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Is Wix or WordPress Better for SEO?

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5 min. read 

Google only loves you when everyone else loves you first.

– Wendy Piersall

In any contest, whether you come out on top has more to do with your own skill and strength than the size of the sword you’re holding.

However, there’s still a lot of merit to the (now old) argument over WordPress and Wix, and which one is better for SEO. 

More specifically, Wix tends to get a bad rap as being poor for SEO and rankings. On the other hand, if you ask SEOs why Wix has such a bad reputation, they are often hard-pressed to articulate the reason. Many rationales will be offered, dissected, and disputed.

A lot of SEO heavy hitters have weighed in with their two cents, while others have pulled quotes directly from Google about Wix’s SEO merits. Here, we’re going to lay out everything you need to know about WordPress versus Wix search engine optimization, and let you come to your own conclusion about which will be better for building and hosting your own website.

A Short History of Wix’s Bad Rep

Founded in 2006, Wix has a long history of being considered bad for SEO. Much of it had to do with the fact that it once used (and continues to use) a lot of Javascript, causing Wix sites to tend towards code bloat that made them inefficient. Once upon a time, you couldn’t customize page titles or add alt tags, either, and it also didn’t help that their websites used to use Flash, which was hated for its inefficiency by many in the tech industry.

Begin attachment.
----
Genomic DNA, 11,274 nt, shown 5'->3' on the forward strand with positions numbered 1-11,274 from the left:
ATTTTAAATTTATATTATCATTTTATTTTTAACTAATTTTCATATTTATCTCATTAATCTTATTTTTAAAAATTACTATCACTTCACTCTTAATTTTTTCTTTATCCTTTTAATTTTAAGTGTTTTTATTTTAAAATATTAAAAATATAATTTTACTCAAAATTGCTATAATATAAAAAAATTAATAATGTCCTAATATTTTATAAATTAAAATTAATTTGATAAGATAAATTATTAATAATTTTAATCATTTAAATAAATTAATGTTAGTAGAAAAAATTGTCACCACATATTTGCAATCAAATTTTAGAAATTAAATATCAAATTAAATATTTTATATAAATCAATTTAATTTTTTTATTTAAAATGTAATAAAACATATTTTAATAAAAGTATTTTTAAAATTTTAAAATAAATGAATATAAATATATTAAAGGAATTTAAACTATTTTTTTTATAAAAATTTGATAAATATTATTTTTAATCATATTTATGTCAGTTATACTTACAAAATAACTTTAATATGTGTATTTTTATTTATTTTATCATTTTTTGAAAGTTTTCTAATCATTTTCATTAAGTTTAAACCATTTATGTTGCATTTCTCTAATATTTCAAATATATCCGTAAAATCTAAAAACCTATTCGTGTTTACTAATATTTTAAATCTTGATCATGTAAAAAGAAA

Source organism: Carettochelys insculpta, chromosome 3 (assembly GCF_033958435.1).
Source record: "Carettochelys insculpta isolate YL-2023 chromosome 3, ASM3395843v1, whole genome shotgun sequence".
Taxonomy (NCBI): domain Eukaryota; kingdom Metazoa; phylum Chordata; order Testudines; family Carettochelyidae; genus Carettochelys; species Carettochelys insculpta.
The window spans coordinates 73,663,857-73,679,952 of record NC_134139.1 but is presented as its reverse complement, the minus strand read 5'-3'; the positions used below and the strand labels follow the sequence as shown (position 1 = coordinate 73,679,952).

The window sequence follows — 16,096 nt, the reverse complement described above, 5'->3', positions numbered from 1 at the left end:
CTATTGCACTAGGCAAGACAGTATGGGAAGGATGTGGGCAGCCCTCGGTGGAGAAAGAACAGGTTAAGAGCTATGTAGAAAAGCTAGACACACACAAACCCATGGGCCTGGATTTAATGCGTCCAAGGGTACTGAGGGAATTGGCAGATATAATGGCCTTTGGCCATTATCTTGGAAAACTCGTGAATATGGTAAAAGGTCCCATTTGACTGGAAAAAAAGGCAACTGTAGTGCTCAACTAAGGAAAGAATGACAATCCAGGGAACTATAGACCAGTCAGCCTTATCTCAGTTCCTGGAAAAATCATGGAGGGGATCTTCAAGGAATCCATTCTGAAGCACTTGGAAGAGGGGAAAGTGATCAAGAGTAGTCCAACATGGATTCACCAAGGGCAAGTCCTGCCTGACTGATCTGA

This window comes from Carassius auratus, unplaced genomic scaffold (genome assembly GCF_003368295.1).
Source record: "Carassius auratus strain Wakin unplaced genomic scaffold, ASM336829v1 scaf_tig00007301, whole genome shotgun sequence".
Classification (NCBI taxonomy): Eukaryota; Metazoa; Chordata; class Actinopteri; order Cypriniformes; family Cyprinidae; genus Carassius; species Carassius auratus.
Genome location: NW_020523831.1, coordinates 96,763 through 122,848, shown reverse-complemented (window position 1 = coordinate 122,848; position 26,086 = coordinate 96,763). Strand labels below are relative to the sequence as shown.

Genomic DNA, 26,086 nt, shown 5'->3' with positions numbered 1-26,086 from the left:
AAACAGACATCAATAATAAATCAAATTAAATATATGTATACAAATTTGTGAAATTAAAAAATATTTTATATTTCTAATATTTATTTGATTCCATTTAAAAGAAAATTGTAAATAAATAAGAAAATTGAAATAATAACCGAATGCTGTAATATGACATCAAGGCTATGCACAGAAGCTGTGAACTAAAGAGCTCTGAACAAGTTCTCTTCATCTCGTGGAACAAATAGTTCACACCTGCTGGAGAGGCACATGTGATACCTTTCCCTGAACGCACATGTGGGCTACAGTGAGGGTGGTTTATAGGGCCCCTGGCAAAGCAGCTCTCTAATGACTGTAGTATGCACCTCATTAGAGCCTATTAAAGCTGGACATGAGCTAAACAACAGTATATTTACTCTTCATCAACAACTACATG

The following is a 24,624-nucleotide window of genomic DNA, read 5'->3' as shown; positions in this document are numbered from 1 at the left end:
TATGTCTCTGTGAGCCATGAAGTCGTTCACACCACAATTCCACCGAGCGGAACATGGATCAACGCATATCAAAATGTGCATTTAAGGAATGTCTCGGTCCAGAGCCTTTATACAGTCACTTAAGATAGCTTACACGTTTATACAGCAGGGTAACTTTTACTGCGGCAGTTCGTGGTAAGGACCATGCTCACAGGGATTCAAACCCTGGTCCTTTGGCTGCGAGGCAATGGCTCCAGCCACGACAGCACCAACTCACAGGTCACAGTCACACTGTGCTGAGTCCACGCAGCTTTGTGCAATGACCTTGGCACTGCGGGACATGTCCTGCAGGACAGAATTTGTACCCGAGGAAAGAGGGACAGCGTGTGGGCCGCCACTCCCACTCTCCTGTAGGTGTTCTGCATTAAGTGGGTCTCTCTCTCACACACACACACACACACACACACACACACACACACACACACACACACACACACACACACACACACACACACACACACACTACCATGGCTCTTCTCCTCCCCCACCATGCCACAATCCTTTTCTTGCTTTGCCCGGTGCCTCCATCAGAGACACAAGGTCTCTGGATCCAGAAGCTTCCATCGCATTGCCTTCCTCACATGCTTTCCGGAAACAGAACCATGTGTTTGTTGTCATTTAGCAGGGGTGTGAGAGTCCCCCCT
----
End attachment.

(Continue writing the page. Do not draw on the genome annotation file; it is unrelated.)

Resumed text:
On top of all that, Wix even had an issue with pages dropping out of Google’s index as recently as 2015 — obviously not good for your website. 

On the other hand, a few quick observations seem to challenge the notion that Wix websites have more performance issues than other CMS systems.

Is it Really So Bad? Changes in Wix and Google in Recent Years

Today, many of the technical issues that plagued Wix in the past have been resolved. Not only is Google far, far better at crawling and indexing websites than it was ten years ago, but Wix has also greatly improved its platform for search bot visibility. 

Indeed, Wix has even made some valiant attempts to turn around their reputation in the SEO world via PR campaigns. In 2016, Wix launched an SEO Hero challenge, where contestants were invited to try to outrank Wix within a 4-month period for the keyword “seo hero” in Google in exchange for a $50,000 prize. (For the record, Paris-based SEO consultant Walid Gabteni emerged as the winner.)

Plus, there are plenty of beautiful websites out there that use Wix that seem to do just fine.

For instance, US model and entrepreneur Karlie Kloss has her website built on Wix, as does the restaurant chain Long John Silver’s, as well as Admost, the popular ad revenue maximization tool.

So what’s the deal? Is Wix just the victim of outdated rumors? Or are there real issues with Wix SEO?

The Downsides of Wix

Truth be told, Wix does have some real negatives when it comes to SEO, despite all of the changes that have been made in the last few years. 

Javascript and Code Bloat

As I mentioned, Wix relies on a heavy amount of Javascript for their websites. More precisely, Wix relies on client-side Javascript to show content and links in most cases, and without the proper Javascript coding, your website will be left without indexable content and crawlable links.